Cheese, Cheese, Cheese!
Lots of us have a love/hate relationship with cheese. We love how it goes with a good glass of wine, tops a pizza or is a handy snack. We don’t care so much for its saturated fat, cholesterol, and sodium content. The good news is that cheese can be part of a healthy diet. Here are a few things to consider:
- Cheese, a good source of protein and calcium, is a dairy food. Adults need three servings daily from this food group and most don’t meet this goal.
- Most cheese contains more sodium and saturated fat, yet less potassium, vitamin A, and vitamin D than milk or yogurt. For this reason, the Dietary Guidelines for Americans recommends that you choose milk and yogurt more often than cheese.
- Some cheeses are naturally lower in fat than others. Fresh mozzarella, soft goat cheese, and string cheese have the same amount of fat as reduced-fat versions of cheddar, Swiss, and provolone.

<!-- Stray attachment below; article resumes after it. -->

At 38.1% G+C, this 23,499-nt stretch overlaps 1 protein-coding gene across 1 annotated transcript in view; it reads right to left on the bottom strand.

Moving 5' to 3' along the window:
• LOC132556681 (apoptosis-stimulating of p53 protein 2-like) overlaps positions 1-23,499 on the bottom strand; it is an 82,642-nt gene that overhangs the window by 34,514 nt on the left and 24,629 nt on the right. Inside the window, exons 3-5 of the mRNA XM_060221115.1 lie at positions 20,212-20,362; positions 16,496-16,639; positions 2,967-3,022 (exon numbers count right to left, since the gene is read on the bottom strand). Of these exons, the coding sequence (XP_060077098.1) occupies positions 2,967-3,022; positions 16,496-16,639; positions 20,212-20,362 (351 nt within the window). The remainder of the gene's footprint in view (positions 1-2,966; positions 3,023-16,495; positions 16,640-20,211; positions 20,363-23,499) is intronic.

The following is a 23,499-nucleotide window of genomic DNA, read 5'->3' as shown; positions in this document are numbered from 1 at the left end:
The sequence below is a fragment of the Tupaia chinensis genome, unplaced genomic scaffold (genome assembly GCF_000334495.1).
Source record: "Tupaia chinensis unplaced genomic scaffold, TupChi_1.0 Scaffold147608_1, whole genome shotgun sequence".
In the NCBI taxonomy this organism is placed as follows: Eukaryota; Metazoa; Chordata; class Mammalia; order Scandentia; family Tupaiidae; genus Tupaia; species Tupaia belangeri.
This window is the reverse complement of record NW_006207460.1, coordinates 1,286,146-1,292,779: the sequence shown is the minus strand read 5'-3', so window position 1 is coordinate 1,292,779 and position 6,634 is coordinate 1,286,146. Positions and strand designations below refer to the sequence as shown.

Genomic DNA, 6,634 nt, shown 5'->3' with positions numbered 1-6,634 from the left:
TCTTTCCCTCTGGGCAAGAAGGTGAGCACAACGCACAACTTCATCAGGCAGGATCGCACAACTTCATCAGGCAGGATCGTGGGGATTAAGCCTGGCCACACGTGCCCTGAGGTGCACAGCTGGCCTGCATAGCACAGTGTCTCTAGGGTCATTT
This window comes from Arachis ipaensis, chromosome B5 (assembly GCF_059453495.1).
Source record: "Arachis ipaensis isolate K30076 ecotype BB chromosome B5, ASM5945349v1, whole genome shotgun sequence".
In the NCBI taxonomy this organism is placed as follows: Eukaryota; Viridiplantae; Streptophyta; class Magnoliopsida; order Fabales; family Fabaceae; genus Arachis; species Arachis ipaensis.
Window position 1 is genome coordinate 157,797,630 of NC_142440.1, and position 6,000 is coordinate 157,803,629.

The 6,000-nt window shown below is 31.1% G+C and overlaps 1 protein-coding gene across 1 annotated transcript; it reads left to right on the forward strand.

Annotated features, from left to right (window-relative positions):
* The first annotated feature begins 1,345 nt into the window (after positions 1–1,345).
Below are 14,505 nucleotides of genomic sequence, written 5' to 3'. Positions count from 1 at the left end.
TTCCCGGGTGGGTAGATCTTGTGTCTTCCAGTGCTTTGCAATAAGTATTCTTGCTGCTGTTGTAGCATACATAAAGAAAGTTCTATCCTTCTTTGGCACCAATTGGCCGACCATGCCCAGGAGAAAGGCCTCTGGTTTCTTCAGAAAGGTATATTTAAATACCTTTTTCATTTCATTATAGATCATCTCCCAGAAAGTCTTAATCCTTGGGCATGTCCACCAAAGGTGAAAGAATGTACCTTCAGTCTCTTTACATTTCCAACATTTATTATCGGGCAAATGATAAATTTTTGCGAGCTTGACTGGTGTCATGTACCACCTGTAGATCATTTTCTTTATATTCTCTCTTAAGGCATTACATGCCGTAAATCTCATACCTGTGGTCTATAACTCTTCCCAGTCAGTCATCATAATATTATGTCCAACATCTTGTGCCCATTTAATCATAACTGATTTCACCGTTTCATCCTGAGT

- Some cheeses are naturally lower in sodium than others. Swiss cheese and fresh mozzarella have less than 100mg of sodium per ounce. Low-sodium versions of cheese can contain just a few milligrams per serving.
- Using visuals can help you stick to the right serving size. For example, 1.5 ounces of cheese is about the size of a 9-volt battery. One ounce of cheese is like a small matchbox or your thumb.
- Get the taste you love with less fat and sodium by using a smaller amount of more flavorful cheese. A little freshly grated Parmesan goes a long way on a salad. A thin slice of extra sharp cheddar does the same for a sandwich or burger. Keep your favorite cheese longer by grating and freezing it.
- Skip the processed cheese. One ounce of American cheese has more than 450mg of sodium! And the artificial taste really doesn’t compare to the real thing.
Adapted from foodandhealth.com